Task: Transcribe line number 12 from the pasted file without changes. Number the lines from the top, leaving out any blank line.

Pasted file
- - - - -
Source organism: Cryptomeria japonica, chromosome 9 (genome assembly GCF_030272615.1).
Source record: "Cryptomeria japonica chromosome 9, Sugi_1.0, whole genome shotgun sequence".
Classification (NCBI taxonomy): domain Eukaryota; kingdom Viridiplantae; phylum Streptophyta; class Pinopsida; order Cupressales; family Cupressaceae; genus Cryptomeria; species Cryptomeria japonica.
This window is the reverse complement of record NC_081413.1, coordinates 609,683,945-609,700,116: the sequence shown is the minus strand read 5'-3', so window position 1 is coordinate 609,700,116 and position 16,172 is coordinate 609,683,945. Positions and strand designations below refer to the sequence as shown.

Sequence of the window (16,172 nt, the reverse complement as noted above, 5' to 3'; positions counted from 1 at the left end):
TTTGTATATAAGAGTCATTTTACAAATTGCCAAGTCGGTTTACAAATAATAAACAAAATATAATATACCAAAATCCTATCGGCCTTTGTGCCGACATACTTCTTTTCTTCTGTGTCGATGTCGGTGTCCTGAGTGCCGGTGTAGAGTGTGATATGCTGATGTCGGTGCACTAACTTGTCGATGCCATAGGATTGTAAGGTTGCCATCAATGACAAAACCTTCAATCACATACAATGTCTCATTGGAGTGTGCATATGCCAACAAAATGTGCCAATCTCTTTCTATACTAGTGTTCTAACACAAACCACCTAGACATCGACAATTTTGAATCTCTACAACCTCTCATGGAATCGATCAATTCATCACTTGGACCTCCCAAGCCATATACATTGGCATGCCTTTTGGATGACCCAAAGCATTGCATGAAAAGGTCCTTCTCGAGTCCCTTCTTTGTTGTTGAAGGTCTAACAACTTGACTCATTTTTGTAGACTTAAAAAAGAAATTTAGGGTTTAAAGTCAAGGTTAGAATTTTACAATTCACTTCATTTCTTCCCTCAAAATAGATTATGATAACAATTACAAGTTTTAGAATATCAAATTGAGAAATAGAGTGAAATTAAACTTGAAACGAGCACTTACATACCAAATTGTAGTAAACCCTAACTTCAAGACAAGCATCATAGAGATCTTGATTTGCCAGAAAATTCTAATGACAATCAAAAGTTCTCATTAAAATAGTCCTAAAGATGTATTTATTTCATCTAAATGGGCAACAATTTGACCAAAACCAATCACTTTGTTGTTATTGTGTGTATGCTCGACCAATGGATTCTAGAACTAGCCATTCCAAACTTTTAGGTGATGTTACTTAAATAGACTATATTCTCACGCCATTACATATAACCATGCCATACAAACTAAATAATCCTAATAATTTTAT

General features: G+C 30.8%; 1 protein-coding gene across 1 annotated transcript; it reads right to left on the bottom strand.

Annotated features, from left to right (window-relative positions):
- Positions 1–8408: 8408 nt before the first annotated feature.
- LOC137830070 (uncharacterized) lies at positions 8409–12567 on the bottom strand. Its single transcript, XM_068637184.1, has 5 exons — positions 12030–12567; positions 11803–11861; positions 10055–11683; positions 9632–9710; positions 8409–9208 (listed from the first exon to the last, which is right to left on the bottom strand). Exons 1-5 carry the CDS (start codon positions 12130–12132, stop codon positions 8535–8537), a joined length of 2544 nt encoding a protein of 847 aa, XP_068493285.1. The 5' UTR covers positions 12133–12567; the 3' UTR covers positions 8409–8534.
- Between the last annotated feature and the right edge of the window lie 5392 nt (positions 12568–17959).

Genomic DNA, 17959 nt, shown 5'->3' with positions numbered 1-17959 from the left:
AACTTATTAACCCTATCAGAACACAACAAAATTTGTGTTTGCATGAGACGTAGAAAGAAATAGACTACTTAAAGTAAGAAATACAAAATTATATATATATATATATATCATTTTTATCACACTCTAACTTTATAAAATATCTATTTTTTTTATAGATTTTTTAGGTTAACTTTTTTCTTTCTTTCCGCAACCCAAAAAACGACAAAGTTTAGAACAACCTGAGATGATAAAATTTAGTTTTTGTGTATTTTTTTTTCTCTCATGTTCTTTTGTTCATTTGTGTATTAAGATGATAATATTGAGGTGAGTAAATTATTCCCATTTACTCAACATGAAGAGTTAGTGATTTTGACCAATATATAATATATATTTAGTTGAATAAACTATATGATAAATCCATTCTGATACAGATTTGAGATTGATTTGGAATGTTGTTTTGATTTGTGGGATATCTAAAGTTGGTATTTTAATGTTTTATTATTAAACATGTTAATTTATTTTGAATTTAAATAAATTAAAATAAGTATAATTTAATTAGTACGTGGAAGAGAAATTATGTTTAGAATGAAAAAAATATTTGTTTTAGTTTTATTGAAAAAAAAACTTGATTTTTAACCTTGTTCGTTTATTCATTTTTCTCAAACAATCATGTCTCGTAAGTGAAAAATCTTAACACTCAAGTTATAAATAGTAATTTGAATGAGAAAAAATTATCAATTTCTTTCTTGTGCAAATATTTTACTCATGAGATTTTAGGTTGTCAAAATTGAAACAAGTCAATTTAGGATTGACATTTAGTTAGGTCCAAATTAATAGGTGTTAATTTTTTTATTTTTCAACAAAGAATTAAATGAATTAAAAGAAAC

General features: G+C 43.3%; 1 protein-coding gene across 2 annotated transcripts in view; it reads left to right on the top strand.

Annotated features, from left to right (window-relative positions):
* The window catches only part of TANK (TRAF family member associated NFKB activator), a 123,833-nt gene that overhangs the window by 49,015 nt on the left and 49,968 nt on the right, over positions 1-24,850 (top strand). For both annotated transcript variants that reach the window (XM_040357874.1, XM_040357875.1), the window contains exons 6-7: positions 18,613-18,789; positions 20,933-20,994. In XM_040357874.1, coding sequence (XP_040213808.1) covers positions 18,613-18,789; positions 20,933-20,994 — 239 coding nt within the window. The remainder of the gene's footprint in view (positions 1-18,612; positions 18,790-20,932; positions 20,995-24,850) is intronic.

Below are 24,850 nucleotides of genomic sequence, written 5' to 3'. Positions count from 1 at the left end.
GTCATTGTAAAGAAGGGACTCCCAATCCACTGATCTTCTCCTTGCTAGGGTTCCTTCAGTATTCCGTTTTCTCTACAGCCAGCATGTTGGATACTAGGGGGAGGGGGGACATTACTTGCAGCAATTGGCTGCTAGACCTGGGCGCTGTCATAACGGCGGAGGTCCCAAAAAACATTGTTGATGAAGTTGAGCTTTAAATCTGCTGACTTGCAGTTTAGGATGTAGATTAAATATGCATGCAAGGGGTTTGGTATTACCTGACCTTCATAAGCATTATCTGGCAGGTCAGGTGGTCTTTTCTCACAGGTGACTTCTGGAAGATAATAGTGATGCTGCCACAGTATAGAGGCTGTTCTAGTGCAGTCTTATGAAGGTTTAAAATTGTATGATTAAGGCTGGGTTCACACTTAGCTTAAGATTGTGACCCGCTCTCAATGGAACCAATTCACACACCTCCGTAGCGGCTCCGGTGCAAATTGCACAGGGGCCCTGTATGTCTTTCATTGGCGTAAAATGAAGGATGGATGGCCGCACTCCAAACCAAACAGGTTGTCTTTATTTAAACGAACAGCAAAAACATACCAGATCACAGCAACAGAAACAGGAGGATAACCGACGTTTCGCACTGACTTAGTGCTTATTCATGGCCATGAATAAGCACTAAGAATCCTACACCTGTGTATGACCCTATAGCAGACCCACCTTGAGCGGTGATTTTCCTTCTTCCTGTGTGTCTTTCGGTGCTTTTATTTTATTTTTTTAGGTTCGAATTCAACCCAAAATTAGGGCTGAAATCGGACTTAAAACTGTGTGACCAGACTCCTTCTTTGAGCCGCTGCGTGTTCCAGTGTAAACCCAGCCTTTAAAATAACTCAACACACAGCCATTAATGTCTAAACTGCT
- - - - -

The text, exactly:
Genomic DNA, 17959 nt, shown 5'->3' with positions numbered 1-17959 from the left: